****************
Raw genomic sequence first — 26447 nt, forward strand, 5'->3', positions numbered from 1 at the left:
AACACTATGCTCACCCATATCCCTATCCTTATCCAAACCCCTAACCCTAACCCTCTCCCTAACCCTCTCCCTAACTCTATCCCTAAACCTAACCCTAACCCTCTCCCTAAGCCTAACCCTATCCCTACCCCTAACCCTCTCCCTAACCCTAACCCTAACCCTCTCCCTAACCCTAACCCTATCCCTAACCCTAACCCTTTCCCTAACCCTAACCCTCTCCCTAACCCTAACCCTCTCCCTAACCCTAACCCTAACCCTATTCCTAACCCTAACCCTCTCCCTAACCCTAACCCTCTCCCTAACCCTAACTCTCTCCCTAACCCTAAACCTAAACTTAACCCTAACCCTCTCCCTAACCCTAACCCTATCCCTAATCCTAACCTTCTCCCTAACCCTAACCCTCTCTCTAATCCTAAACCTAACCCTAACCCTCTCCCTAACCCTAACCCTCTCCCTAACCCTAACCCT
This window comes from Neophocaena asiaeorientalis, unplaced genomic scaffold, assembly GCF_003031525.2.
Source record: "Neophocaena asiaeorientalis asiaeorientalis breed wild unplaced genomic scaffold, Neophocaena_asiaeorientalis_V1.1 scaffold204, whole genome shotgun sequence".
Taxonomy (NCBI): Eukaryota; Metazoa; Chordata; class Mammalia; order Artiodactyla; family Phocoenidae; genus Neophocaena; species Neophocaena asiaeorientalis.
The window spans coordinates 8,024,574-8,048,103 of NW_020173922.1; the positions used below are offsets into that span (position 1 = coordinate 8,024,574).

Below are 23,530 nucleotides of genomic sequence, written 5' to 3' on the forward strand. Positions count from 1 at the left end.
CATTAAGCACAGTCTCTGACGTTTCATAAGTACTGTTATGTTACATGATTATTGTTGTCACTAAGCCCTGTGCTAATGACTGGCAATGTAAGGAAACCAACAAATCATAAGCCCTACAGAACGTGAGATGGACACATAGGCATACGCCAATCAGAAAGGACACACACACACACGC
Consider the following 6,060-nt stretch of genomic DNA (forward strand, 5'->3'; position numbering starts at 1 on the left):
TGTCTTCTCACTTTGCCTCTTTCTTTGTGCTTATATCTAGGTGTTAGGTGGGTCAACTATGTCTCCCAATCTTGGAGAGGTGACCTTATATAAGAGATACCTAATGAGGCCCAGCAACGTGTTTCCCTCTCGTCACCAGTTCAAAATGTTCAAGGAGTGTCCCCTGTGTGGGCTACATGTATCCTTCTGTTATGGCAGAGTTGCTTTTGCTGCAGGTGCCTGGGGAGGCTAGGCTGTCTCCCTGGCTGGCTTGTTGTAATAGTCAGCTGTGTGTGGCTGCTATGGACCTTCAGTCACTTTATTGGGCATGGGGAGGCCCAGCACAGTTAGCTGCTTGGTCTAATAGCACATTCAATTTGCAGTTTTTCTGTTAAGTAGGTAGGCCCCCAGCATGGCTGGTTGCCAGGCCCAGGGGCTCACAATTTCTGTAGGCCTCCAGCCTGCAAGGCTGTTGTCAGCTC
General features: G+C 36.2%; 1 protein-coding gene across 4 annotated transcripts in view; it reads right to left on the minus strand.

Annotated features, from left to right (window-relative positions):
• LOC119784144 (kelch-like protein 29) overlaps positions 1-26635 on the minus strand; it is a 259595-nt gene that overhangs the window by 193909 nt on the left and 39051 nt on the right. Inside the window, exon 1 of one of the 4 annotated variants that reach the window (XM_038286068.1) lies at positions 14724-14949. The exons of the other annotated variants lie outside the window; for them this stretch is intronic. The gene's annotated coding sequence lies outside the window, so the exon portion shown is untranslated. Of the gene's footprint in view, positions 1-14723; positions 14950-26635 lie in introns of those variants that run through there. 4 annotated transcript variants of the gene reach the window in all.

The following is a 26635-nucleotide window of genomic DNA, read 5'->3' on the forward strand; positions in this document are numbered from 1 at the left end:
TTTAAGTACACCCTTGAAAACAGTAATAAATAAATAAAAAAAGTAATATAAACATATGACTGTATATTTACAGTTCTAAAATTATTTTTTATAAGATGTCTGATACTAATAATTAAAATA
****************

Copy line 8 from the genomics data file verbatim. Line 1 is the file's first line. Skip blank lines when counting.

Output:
CATTAAGCACAGTCTCTGACGTTTCATAAGTACTGTTATGTTACATGATTATTGTTGTCACTAAGCCCTGTGCTAATGACTGGCAATGTAAGGAAACCAACAAATCATAAGCCCTACAGAACGTGAGATGGACACATAGGCATACGCCAATCAGAAAGGACACACACACACACGC